Calculating load capacity for HVAC systems isn’t always as cut and dry as you might think. While overall square footage is usually the first thing people think about, it’s important that you consider total cubic feet in your HVAC load capacity calculations.
It is also imperative that homeowners take note of the fact that every home is different. Regional weather conditions, insulation, air flow, equipment make & model, and other factors, ultimately all play into how many cubic feet an HVAC system is capable of handling.
If you live in Richmond, Virginia and want an exact estimate of how many HVAC units to install in your home, contact a Howell’s technician to get a precise measurement.
How to Calculate Cubic Feet Inside a Large Home
It’s quite easy to calculate the cubic feet inside your home. The general rule of thumb is to multiply square feet by ceiling height. If you have loft space, vaulted ceilings, or particularly high ceilings, other calculations may have to come into play. But, you should be able to a rough idea of the cubic feet in your home by using this basic calculation.
For calculating the cubic space in a room with vaulted ceilings, calculate the space up to the point that the vaulting starts. Then, depending on the angle of the vault, multiply the square feet of the room by the height of the vaulted area, then divide this in half. Add the space in the vaulted area to the space below the vaulted area, and you should have a rough estimate of the cubic feet in a room with a vaulted ceiling.
If you live in a 5,000 square foot home and have ten foot high ceilings on all floors, your home probably has approximately 50,000 cubic feet of air space. The higher the ceiling, the more cubic feet of air your home will have.
Here is a link to a very simple volume calculator that will allow you to calculate cubic feet on a room by room basis.
Why HVAC Load Capacity Matters
If you live in a large home and are thinking about putting on an addition, one of the first things you should do is contact an HVAC company. It’s important to find out if your system can handle the extra space. If not, you may need to add capacity to your HVAC system, in addition to whatever home improvement project you’re planning.
HVAC Capacity and Home Renovations
If you haven’t put consideration into HVAC capacity when planning or starting a renovation project, you’re likely to end up with some of the HVAC problems prone to occurring in larger homes. You’re also liable to end up with a surprise, big-ticket expense right at the end of the renovation project.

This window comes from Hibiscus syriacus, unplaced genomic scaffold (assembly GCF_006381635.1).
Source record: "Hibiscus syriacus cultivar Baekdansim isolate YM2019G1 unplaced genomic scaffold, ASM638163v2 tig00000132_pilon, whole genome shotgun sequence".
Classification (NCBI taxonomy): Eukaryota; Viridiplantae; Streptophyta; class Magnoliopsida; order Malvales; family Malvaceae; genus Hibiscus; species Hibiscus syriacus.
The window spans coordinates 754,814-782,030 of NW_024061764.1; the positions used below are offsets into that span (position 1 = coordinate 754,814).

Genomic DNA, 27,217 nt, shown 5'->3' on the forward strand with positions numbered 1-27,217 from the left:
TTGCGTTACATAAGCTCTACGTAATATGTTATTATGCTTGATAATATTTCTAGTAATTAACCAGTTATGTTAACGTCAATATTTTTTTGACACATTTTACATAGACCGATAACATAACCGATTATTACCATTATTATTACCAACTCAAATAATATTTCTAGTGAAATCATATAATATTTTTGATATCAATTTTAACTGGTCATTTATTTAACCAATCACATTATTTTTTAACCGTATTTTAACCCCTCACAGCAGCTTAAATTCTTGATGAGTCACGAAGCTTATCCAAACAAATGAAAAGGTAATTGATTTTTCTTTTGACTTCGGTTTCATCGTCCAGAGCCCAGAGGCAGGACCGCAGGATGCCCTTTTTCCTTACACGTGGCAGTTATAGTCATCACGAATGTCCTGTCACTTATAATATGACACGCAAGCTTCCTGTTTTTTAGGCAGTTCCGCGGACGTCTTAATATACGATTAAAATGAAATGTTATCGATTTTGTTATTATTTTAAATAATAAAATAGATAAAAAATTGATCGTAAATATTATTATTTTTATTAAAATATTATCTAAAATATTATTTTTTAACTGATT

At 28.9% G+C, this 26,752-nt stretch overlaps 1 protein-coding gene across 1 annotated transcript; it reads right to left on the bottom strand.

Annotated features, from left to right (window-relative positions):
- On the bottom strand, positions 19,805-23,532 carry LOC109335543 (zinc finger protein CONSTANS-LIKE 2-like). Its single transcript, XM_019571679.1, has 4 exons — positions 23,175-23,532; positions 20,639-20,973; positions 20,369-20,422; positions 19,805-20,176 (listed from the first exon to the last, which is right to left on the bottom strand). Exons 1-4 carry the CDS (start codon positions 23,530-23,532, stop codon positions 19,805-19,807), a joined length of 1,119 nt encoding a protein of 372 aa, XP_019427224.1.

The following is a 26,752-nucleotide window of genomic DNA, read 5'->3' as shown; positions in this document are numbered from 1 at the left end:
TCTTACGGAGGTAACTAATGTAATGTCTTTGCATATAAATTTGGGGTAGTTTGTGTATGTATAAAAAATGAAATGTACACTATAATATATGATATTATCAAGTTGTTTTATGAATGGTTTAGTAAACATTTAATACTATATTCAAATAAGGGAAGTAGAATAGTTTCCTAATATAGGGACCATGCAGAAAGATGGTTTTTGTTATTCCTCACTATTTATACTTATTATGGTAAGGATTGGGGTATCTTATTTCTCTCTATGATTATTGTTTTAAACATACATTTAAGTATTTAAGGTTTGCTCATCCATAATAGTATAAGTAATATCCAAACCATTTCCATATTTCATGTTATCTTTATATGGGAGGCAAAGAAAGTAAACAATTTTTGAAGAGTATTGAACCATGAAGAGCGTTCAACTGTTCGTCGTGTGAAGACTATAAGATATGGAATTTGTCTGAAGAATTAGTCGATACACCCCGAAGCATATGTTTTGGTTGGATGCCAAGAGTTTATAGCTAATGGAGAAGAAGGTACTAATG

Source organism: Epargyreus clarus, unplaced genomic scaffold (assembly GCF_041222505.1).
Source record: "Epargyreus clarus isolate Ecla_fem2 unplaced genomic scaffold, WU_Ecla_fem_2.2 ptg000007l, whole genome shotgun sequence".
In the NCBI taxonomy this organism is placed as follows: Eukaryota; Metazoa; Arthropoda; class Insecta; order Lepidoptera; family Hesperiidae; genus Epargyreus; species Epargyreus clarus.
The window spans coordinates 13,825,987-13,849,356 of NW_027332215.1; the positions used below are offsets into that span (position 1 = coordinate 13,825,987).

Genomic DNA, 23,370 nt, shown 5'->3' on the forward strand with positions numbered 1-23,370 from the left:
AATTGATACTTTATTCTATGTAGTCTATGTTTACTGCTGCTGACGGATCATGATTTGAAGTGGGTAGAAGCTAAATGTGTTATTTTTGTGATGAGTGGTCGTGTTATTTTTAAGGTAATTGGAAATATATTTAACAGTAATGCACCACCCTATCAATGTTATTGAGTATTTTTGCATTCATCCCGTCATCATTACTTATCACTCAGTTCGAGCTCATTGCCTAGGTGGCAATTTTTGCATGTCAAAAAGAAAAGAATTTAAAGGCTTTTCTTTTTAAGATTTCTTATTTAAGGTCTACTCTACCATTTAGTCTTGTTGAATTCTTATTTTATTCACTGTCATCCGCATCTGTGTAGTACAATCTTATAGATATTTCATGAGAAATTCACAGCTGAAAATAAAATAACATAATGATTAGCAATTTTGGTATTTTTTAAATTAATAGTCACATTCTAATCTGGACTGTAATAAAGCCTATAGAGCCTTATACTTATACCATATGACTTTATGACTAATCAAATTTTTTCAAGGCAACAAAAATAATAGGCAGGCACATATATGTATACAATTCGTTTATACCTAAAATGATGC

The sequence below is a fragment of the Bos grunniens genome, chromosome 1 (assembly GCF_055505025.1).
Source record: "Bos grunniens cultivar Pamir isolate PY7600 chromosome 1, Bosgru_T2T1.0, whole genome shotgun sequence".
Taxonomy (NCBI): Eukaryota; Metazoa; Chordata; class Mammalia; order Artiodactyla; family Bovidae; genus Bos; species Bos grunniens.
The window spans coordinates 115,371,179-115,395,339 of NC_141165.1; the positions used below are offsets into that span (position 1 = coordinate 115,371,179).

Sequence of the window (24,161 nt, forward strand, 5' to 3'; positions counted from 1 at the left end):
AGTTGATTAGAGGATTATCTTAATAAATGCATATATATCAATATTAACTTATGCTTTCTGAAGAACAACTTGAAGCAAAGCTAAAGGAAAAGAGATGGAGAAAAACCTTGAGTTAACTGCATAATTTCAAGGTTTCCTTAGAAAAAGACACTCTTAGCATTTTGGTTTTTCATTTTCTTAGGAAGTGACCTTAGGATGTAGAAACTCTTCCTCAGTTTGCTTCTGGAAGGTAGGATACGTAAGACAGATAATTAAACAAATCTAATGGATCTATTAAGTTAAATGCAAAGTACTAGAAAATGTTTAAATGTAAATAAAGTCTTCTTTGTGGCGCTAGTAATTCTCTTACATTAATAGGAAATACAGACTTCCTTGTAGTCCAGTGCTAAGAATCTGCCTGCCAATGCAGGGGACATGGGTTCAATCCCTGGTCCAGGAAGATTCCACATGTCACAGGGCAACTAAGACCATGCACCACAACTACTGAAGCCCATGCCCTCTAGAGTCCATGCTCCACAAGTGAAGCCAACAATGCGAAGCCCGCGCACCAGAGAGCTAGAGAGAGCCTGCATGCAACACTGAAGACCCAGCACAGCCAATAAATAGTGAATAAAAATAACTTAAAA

There is nothing worse than finding out after-the-fact, that your HVAC system needs another unit added to be able to handle the extra space. If you haven’t planned accordingly, you may find this out the hard way, because your current system is suddenly no longer capable of heating and cooling the house efficiently. Or you might start feeling cold and hot spots in various areas throughout your home.
Or your energy bills might suddenly skyrocket, because the system is overexerting itself to account for the added space. Either way, this is the sort of thing you should be planning for right at the start of any renovation project.
If you’re thinking about HVAC capacity for a renovation project on a big house in Richmond, contact one of our HVAC technicians to give you a professional assessment.
The Rule of Thumb for Calculating HVAC Capacity
If you live in Richmond, VA, we’re in Zone 7 for weather and temperature. We’re lucky to live in a fairly temperate zone, so it doesn’t usually stay too hot or too cold for long periods of time. Your zone plays a huge impact on how many tons of HVAC capacity your system will need.
Very generally speaking, you can estimate a need of about 1 ton of HVAC capacity for every 400 to 800 square feet of space. However, this rough estimate can by no means be used as a definitive calculation. Every home is different. Get a professional opinion before making any decisions about your HVAC system.
If given the option, you’ll want to have more capacity than you’ll need, rather than less. This will help your system from having to overexert itself under normal conditions and account for any loss of capacity that happens over time. The York Affinity Series Heat Pumps have Energy Star systems that range from 2 to 5 tons of capacity.
Don’t Try to Figure Out HVAC Load Capacity on Your Own
It’s easy to fall into the trap of trying to figure out HVAC load capacity on your own. Do yourself a favor and seek the help of a professional. Consider getting estimates from a few HVAC companies in Richmond, VA.
Contact Howell’s Heating & Air to learn more about HVAC load capacity for large homes or to get an estimate for a system’s ability to expand due to a home renovation.